Bordering the Texas panhandle, Roger Mills County was opened to settlement in the land run into the Cheyenne and Arapaho reservations on April 19, 1892. It was designated County "F," and Cheyenne was the county seat. In November 1892, an election changed the name to honor Roger Q. Mills of Texas, a former U.S. Senator. The Antelope Hills once marked the international line between the United States and Mexico, and Coronado made mention of them as a campsite in 1541. The California Road to the gold mines of the West crossed the area in 1849, commemorated by a marker north of Roll. West of Cheyenne is the marker commemorating the Battle of the Washita where General George Armstrong Custer raided a Cheyenne Indian village on November 27, 1868. Roger Mills County lies atop the rich Anadarko Basin and has many oil and gas wells. It enjoyed a boom period in the late 1970s and early 1980s, but agriculture is the mainstay and most of the large ranches are still owned and operated by the same families that first settled them. The construction of the first series of upstream dams in the late 1940s at Sandstone followed the ruinous dust storms of the 1930s. These pioneering efforts helped develop land and water conservation projects throughout the United States. Location: Roger Mills County borders the Texas state line in western Oklahoma. Climate: The average precipitation is 30.6 inches yearly in this area. January's average temperature is 41.4 and July's average is 80.2. County Seat: Cheyenne Distances: Cheyenne to: Altus - 80 miles Oklahoma City - 138 miles Land Area: 1,146 square miles of wide prairie including a large area of national grasslands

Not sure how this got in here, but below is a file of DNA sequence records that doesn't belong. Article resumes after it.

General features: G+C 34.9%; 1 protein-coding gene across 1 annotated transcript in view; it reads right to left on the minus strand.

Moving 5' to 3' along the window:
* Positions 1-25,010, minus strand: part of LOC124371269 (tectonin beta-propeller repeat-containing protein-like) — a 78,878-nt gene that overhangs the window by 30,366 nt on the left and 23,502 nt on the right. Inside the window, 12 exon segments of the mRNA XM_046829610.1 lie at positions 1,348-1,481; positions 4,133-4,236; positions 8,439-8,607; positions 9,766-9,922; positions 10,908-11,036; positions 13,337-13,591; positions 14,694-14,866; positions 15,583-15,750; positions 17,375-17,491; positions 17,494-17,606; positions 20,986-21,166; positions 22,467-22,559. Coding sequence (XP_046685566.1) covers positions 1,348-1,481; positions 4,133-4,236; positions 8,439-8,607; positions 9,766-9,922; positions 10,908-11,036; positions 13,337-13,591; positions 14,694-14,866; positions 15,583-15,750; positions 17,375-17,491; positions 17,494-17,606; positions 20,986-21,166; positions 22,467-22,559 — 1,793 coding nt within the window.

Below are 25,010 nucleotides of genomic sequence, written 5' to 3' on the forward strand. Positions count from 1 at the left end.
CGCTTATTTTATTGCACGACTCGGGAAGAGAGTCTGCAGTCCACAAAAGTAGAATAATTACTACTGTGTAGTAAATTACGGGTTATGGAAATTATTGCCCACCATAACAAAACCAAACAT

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Roger Mills County
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